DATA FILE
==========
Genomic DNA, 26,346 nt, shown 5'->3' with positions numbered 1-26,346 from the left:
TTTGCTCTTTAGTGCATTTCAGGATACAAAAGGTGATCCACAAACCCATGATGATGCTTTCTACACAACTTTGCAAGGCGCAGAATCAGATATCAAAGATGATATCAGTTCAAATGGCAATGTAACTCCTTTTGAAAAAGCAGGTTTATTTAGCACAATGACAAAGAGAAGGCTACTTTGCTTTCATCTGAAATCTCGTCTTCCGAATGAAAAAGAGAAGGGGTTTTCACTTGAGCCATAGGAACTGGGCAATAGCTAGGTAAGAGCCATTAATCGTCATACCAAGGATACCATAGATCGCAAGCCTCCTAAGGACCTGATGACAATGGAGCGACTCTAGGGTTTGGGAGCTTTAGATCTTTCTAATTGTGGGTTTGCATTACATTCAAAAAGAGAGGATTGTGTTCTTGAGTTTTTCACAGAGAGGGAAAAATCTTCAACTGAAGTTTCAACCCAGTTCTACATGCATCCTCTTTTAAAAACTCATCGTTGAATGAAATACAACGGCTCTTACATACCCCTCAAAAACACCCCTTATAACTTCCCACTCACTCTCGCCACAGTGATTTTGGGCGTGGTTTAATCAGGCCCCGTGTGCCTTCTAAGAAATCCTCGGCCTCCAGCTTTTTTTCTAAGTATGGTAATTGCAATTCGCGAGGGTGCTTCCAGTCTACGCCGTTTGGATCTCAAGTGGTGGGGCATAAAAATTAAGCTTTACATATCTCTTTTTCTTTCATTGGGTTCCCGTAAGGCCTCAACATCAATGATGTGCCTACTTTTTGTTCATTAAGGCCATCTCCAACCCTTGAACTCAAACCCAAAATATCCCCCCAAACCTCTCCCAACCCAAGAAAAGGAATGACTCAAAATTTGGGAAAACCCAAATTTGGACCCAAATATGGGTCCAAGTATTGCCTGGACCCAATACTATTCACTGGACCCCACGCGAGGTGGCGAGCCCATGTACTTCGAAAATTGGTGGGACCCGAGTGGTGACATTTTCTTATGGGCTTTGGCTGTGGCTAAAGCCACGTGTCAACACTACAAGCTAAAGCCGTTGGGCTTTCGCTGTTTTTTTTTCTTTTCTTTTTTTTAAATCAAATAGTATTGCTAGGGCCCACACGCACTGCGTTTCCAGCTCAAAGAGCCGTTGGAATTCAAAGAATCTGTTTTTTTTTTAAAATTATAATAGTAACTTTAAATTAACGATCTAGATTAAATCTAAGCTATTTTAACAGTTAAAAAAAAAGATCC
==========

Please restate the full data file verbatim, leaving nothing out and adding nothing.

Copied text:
Genomic DNA, 26,346 nt, shown 5'->3' with positions numbered 1-26,346 from the left:
TTTGCTCTTTAGTGCATTTCAGGATACAAAAGGTGATCCACAAACCCATGATGATGCTTTCTACACAACTTTGCAAGGCGCAGAATCAGATATCAAAGATGATATCAGTTCAAATGGCAATGTAACTCCTTTTGAAAAAGCAGGTTTATTTAGCACAATGACAAAGAGAAGGCTACTTTGCTTTCATCTGAAATCTCGTCTTCCGAATGAAAAAGAGAAGGGGTTTTCACTTGAGCCATAGGAACTGGGCAATAGCTAGGTAAGAGCCATTAATCGTCATACCAAGGATACCATAGATCGCAAGCCTCCTAAGGACCTGATGACAATGGAGCGACTCTAGGGTTTGGGAGCTTTAGATCTTTCTAATTGTGGGTTTGCATTACATTCAAAAAGAGAGGATTGTGTTCTTGAGTTTTTCACAGAGAGGGAAAAATCTTCAACTGAAGTTTCAACCCAGTTCTACATGCATCCTCTTTTAAAAACTCATCGTTGAATGAAATACAACGGCTCTTACATACCCCTCAAAAACACCCCTTATAACTTCCCACTCACTCTCGCCACAGTGATTTTGGGCGTGGTTTAATCAGGCCCCGTGTGCCTTCTAAGAAATCCTCGGCCTCCAGCTTTTTTTCTAAGTATGGTAATTGCAATTCGCGAGGGTGCTTCCAGTCTACGCCGTTTGGATCTCAAGTGGTGGGGCATAAAAATTAAGCTTTACATATCTCTTTTTCTTTCATTGGGTTCCCGTAAGGCCTCAACATCAATGATGTGCCTACTTTTTGTTCATTAAGGCCATCTCCAACCCTTGAACTCAAACCCAAAATATCCCCCCAAACCTCTCCCAACCCAAGAAAAGGAATGACTCAAAATTTGGGAAAACCCAAATTTGGACCCAAATATGGGTCCAAGTATTGCCTGGACCCAATACTATTCACTGGACCCCACGCGAGGTGGCGAGCCCATGTACTTCGAAAATTGGTGGGACCCGAGTGGTGACATTTTCTTATGGGCTTTGGCTGTGGCTAAAGCCACGTGTCAACACTACAAGCTAAAGCCGTTGGGCTTTCGCTGTTTTTTTTTCTTTTCTTTTTTTTAAATCAAATAGTATTGCTAGGGCCCACACGCACTGCGTTTCCAGCTCAAAGAGCCGTTGGAATTCAAAGAATCTGTTTTTTTTTTAAAATTATAATAGTAACTTTAAATTAACGATCTAGATTAAATCTAAGCTATTTTAACAGTTAAAAAAAAAGATCC